Chicken and Fire

It’s been a while siince I last posted anything and it’s been even longer since I posted anything interesting. So, because nothing interesting has happened to me recently and because there’s nothing even remotely controversial that I can write about, I thought I’d give you a simple update. I have four chickens; Chuck, Flump, Babs and Pebbles. They all live in a corner of the garden and have a nice little wooden house. Unfortunately, redmite like to live in wood and also like to bite/annoy/feast on chicken so it was time to remove the wooden house and replace it with a plastic one. Redmite find it much more difficult to survive on plastic and will be less of a nuisance to the chickens.

I bought a lovely new chicken house on eBay, which is made from plastic. It’s larger than the old house and there areChicken house roosting boxes at the back- the chickens seem to love these and have started to lay their eggs inside them. My only problem with the new house is a serious design flaw; instead of the roof lifting open for access, the whole house has to be lifted off of the base so that it can be cleaned out. This means that the sawdust inside will blow everywhere and make a big mess. I’ve sort of worked around this by making little trays made from plastic that fit each section within the house, so that these can be quickly scooped up and emptied into a black sack. It’s not ideal and will still cause a big mess if it’s windy, but seeing as the chicken house was purchased at a bargain price, I won’t complain.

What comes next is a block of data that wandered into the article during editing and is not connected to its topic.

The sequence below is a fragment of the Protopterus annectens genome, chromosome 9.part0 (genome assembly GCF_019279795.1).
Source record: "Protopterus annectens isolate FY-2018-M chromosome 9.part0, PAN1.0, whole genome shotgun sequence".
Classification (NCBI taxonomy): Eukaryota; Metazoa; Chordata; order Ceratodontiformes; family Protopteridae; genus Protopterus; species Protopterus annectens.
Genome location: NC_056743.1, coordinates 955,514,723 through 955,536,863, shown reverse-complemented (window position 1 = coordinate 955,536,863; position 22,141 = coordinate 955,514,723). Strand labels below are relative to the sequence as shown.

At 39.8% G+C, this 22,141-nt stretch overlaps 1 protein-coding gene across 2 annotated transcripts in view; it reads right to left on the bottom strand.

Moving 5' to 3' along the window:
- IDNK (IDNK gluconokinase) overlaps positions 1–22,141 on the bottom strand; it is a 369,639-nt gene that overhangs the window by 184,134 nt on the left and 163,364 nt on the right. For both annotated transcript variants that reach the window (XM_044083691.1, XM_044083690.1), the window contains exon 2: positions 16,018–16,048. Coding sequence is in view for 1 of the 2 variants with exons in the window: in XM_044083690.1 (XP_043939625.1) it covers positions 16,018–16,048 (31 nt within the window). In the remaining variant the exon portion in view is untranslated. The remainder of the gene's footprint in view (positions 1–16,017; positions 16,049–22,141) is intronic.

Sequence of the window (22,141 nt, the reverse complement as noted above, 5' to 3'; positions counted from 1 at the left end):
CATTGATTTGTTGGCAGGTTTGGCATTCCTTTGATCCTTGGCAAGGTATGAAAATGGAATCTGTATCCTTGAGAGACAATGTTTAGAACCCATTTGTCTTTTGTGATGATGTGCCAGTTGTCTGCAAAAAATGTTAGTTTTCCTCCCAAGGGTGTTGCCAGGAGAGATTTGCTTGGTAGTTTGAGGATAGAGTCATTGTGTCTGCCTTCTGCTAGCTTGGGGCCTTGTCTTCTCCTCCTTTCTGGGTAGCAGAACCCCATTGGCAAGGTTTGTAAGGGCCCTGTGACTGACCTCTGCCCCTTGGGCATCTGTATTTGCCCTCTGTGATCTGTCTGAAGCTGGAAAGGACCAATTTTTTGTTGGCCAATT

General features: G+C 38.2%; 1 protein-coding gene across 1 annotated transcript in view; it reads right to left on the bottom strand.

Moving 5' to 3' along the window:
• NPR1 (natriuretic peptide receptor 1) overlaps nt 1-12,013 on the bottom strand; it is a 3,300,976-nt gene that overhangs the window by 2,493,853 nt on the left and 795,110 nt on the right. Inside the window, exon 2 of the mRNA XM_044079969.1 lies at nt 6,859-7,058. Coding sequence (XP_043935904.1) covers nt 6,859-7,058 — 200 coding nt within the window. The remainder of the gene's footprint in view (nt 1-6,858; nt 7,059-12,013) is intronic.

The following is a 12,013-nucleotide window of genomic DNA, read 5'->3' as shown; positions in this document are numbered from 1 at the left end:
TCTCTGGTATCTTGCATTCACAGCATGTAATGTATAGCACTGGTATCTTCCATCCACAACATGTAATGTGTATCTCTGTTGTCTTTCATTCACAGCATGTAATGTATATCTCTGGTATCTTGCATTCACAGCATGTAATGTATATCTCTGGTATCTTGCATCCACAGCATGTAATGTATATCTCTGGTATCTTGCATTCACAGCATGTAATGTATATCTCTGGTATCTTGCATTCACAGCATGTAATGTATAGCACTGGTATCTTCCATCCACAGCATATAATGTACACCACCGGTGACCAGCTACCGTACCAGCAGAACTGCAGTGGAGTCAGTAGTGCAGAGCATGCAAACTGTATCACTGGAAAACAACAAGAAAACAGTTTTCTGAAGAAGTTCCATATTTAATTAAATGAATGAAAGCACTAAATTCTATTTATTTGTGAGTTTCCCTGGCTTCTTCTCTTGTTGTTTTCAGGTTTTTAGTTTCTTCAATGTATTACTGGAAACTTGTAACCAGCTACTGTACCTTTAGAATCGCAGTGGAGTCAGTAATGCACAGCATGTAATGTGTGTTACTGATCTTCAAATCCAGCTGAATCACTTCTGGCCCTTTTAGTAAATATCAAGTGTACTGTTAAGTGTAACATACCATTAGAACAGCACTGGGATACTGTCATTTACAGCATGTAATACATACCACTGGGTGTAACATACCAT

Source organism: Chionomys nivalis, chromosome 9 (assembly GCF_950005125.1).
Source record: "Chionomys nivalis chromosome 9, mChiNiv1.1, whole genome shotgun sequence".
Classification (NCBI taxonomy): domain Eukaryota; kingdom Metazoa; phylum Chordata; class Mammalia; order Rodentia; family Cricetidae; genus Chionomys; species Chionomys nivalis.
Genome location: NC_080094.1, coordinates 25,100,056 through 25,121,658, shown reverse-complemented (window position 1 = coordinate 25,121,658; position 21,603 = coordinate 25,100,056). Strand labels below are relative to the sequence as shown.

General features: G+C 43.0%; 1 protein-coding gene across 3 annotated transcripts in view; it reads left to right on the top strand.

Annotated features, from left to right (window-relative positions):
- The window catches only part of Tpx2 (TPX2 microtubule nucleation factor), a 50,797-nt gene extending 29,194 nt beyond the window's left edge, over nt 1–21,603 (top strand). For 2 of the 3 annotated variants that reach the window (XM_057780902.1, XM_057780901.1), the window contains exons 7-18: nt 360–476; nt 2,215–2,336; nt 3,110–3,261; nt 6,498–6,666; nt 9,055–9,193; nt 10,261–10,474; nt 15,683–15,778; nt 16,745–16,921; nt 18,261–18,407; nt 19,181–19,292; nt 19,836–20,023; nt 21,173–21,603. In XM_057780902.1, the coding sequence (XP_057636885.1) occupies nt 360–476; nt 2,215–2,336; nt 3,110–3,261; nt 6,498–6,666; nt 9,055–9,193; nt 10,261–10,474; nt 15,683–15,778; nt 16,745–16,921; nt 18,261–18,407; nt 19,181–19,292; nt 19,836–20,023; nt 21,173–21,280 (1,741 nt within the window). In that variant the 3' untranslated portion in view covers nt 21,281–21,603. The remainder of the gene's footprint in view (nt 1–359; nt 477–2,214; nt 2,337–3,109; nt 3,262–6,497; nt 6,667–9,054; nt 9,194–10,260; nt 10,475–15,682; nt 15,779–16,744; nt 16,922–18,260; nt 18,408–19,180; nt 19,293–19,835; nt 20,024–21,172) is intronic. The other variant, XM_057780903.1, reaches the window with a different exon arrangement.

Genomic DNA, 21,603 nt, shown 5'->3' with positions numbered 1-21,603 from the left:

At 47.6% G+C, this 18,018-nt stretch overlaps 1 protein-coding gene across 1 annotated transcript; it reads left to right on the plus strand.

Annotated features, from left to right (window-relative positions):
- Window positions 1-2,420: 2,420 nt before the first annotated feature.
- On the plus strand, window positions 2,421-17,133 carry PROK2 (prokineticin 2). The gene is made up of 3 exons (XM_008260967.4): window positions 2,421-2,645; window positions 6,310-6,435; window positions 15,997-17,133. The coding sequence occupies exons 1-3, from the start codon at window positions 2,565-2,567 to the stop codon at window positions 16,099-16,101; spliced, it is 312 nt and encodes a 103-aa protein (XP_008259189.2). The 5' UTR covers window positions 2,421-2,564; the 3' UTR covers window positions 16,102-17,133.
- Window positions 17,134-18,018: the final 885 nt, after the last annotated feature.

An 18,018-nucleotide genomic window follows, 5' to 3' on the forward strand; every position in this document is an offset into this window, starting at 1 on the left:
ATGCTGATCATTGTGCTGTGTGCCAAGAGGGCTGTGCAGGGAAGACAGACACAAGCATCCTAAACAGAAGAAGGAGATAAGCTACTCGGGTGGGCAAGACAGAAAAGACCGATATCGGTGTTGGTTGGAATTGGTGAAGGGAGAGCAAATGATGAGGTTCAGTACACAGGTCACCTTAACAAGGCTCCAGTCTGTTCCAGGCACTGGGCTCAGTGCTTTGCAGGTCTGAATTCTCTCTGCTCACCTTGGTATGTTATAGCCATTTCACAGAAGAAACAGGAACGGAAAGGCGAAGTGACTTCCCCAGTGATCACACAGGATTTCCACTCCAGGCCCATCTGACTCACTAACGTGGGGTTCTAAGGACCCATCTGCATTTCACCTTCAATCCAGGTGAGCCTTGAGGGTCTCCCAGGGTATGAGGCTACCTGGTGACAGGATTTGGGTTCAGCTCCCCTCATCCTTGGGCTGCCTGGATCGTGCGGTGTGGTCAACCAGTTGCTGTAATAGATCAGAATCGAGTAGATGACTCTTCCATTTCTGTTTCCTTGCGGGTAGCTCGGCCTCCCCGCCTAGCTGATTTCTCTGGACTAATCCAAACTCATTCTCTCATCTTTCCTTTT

Sadly, during the night before last, Babs died. All four chickens were rescued battery hens and I have no idea how old they were to start off with or if they were even the same age. I’ve had them for around 18 months, which is quite a long time considering what they had already been through.

To remove as much of the redmite as possible, I destroyed the old, wooden chicken house and had a bonfire last night- it took around two hours to burn the old house, along with some old bits of fencing and other random wood that needed burning. Rather than bury Babs, I took the opportunity to cremate her- I intend to leave the planet in exactly the same way, so don’t be so disgusted!

FireThe roof from the old, wooden chicken house was made from some sort of corrugated material, which in hindsight probably contains some tar or other flammable material. I put one, small piece of the roof on the bonfire and within seconds, it was going mad! The bonfire seemed to erupt, with flames maybe fifteen feet high! This wasn’t an ideal situation, considering that my bonfire was next to bushes and under a wooden pergola. The bush caught fire but fortunately, I had planned ahead and already had the hosepipe on hand, so a quick dousing with water got things back under control. The fire was still raging, so I kept spraying it just enough to calm it down without actually putting it out.

I’ve not had a bonfire for ages and there’s something strangely relaxing about burning things- am I a borderline pyromaniac? Who knows, but I definitely enjoyed it, despite almost setting fire to my garden.

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